The show has never called itself historically accurate, which may be given away by the title of the show: Samurai Jack. Not Samurai Kaito, or Samurai Touma. There is a very clear western influence on the show, one similar to the influence on the Avatar series’. There is no clear issue with the representation of the samurai. What is, however, historically accurate, is the clothing he wears in the original series. With that clothing being replaced with merely rags or whatever Jack picks up, there is little that implies a stereotype or misrepresentation of an old regime, aside from the name of the character. What we see is someone in touch with nature and in control of his body fighting those working against him. At this point, you could call the show “Nomad vs The World” and it would not change the show in any way.

    The “sexualization” of female characters in this show is perhaps picked up from the reactions seen on the internet, you know, the place that will fetishize anything and everything. The art style itself is based on hard edges and unrefined shapes that denote the character’s personality and alignment. If you want to study Ashi, for example, her history is shown to be that of child abuse, torture, and conditioning to be a weapon that fights the samurai. It is highly probable that a specific body shape was forced upon her within her training, considering her black “bodysuit” is actually charred-black skin from a training ritual. You also have to realize that in most Asian countries, people are shamed out of having bodies considered skinny in the west, resulting in even an skinnier population. It sounds like your body argument is more against a foreign culture than a pop show.

    As for “Da Samurai,” though the character is arguably a stereotype of a black breakdancer from the 90s, there is clearly no hate nor agenda being pushed by the character, who introduces a new aspect to the show as well as providing diversity in the form of music and animation. Had Da Samurai been a gangbanger from Harlem, there would definitely have been more issues, but that’s when you run over to “The Boondocks” (another Adult Swim show) and point fingers about stereotyping. Is stereotyping a good thing? It can be. If you’re looking to portray a character as something specific, stereotyping is necessary. You can’t draw a stick figure with an arrow pointing to it saying “Italian.” Give the stick figure a mustache and a pizza, and suddenly everyone can identify.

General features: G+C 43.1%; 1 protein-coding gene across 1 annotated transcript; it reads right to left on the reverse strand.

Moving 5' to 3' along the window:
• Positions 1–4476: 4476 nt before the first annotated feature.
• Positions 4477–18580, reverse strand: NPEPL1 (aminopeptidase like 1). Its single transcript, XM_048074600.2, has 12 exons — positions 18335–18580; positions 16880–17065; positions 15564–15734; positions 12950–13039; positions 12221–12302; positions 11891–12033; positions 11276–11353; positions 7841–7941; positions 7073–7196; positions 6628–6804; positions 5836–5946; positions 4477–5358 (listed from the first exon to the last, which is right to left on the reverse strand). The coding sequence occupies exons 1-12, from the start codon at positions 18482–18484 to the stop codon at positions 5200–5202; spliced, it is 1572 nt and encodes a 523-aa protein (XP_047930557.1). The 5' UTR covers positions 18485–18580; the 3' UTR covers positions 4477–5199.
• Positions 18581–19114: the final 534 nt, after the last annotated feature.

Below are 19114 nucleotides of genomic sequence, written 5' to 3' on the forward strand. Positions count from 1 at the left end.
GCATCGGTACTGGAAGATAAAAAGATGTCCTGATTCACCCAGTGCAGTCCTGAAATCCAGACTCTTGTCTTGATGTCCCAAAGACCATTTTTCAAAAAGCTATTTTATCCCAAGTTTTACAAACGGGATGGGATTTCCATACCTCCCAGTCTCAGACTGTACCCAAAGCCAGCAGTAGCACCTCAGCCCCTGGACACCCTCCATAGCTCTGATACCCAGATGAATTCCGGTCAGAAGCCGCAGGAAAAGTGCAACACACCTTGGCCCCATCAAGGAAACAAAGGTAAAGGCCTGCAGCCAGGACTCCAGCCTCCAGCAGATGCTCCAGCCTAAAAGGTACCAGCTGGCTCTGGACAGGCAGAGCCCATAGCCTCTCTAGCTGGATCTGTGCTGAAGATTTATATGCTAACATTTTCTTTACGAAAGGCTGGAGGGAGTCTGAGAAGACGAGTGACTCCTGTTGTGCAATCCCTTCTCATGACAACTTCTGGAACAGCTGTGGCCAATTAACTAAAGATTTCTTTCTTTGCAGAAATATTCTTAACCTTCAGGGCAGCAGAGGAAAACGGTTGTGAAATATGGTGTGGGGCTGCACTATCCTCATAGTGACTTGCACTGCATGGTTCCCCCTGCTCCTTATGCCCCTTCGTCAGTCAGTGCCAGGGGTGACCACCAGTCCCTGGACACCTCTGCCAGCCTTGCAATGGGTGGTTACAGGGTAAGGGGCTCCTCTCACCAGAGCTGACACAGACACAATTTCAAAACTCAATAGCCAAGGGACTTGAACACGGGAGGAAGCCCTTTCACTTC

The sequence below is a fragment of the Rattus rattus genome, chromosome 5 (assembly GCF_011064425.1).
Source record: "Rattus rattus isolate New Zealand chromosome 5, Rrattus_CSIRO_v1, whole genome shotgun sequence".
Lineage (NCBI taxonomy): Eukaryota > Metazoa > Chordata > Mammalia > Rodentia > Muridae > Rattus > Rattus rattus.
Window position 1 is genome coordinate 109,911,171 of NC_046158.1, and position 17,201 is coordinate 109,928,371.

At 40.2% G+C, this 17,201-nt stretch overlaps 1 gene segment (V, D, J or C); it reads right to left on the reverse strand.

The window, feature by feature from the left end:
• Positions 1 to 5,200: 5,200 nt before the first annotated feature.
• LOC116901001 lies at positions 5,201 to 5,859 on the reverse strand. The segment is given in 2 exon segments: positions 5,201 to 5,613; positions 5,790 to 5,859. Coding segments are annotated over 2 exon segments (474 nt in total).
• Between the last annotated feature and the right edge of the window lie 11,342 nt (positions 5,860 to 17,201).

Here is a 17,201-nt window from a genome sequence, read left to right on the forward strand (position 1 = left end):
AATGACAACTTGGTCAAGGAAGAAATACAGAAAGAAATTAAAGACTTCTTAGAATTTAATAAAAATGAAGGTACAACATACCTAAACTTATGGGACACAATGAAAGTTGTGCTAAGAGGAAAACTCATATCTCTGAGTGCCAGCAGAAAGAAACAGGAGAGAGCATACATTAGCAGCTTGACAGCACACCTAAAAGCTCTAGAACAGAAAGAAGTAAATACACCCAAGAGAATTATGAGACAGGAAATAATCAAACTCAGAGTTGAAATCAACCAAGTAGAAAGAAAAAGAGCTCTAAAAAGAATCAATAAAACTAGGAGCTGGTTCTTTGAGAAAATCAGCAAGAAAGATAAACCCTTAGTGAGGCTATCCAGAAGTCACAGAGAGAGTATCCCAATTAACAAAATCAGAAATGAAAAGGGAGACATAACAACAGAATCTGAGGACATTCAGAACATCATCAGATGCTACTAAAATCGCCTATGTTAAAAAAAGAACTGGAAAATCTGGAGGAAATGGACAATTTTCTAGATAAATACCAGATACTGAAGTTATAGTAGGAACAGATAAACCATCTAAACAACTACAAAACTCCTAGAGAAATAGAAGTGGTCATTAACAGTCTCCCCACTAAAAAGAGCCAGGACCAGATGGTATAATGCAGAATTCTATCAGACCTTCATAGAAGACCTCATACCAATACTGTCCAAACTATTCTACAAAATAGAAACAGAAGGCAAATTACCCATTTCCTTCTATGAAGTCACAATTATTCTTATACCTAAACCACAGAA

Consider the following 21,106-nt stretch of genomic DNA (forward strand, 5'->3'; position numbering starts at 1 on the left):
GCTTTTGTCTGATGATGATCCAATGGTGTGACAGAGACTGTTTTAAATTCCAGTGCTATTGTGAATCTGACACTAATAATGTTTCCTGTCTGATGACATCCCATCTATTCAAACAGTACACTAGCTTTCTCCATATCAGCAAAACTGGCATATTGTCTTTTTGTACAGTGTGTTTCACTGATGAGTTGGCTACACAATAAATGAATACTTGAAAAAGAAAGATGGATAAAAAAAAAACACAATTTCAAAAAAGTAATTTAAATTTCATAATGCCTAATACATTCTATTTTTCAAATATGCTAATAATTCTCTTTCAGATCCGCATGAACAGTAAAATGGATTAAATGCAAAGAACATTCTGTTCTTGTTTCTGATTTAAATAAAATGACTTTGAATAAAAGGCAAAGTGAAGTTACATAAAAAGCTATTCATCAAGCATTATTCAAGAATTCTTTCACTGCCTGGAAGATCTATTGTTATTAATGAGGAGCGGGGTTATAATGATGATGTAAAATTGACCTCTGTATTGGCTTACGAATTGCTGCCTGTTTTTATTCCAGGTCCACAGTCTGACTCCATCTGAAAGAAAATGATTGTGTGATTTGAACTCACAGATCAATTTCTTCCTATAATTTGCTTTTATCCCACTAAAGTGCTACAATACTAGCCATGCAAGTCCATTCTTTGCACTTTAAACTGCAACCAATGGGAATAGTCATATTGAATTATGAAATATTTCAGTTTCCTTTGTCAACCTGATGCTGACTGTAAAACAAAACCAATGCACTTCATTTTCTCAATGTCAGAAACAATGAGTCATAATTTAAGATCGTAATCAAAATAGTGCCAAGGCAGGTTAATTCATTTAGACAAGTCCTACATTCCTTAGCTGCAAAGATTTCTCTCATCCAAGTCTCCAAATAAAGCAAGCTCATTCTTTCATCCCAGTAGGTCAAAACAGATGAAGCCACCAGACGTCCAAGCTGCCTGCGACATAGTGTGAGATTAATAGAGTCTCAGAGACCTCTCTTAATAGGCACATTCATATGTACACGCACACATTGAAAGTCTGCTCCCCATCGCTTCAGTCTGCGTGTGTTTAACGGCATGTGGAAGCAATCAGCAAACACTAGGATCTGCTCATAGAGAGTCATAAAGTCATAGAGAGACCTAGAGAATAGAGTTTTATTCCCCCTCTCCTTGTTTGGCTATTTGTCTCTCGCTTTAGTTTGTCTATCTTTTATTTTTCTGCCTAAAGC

To summarize, Samurai Jack is in the midst of airing perhaps its strongest season yet, but the only complaints require the audience to directly assign stereotypes, as opposed to seeing them stand out. When you have to actually look deep into the show for potential offense to a social group of your choosing (female, Asian, disabled, those that enjoy a particular film genre, etc.), you have to wonder if it really is making “glaring, critical mistakes” in the show. Considering the show preaches the message of getting in touch with nature, helping your peers, and seeing goodness in all, I highly doubt any of these “creative choices” were implemented with mal-intent, and were definitely very carefully thought out to best represent the character and what they stand for.

  36. You're an idiot says:

    Don’t watch the show if you thinks it’s so bad. You’re just a triggered social justice warrior who goes boinkers on the slightest bit of teasing. Samurai Jack is an amazing show, quit hitching about it.

  37. Nicholas Quinton says:

    Can you please stop looking for “problems” where there aren’t any problems? There isn’t anything wrong with any of the depictions in Samurai Jack, please for the love of humanity stop with this nonsense.

  38. Jack Strider says:

    Wow. You can’t just enjoy a series without getting on a high horse. Just sit down and learn to live a little. SMDH

  39. Joeseph Steele says:

    It’s like you’ve never seen the actual show but rather just the memes and trailers. You’re the only one who cares that Scaramouche sounds like a gay person. You’re the only one who feels that women are hypersexualized in media, and somehow Scottish women aren’t sexualized so that’s oppression, or something.

    The problem with your school and status is that you can’t relate in any way to the common folk. All you see is oppression this and sexism that, but step away from that and you’ll see a good show that’s within the top tier of animation within a decade.
    Get off your high horse and don’t be so critical of everything. Maybe then you’ll enjoy life.

  40. Shad Ellay says:

    Please, stop letting your professors infect you with their neo-progressive ideologies. It’s a cartoon. It isn’t hurting anyone. Not every piece of media needs some form of hyper-nuanced commentary on identity politics. These people aren’t racist, homophobic, or sexist, they’re just dudes making a TV show about a Samurai that fights robots.

    Please, think as an individual, not as part of a collective, while you still can.

  41. Ben says:

    Not even Samurai Jack is safe from college SJW nonsense, it would seem.

  42. Carlton says:

    You didn’t approve a single comment, did you? ;)

  43. Avery Porter says: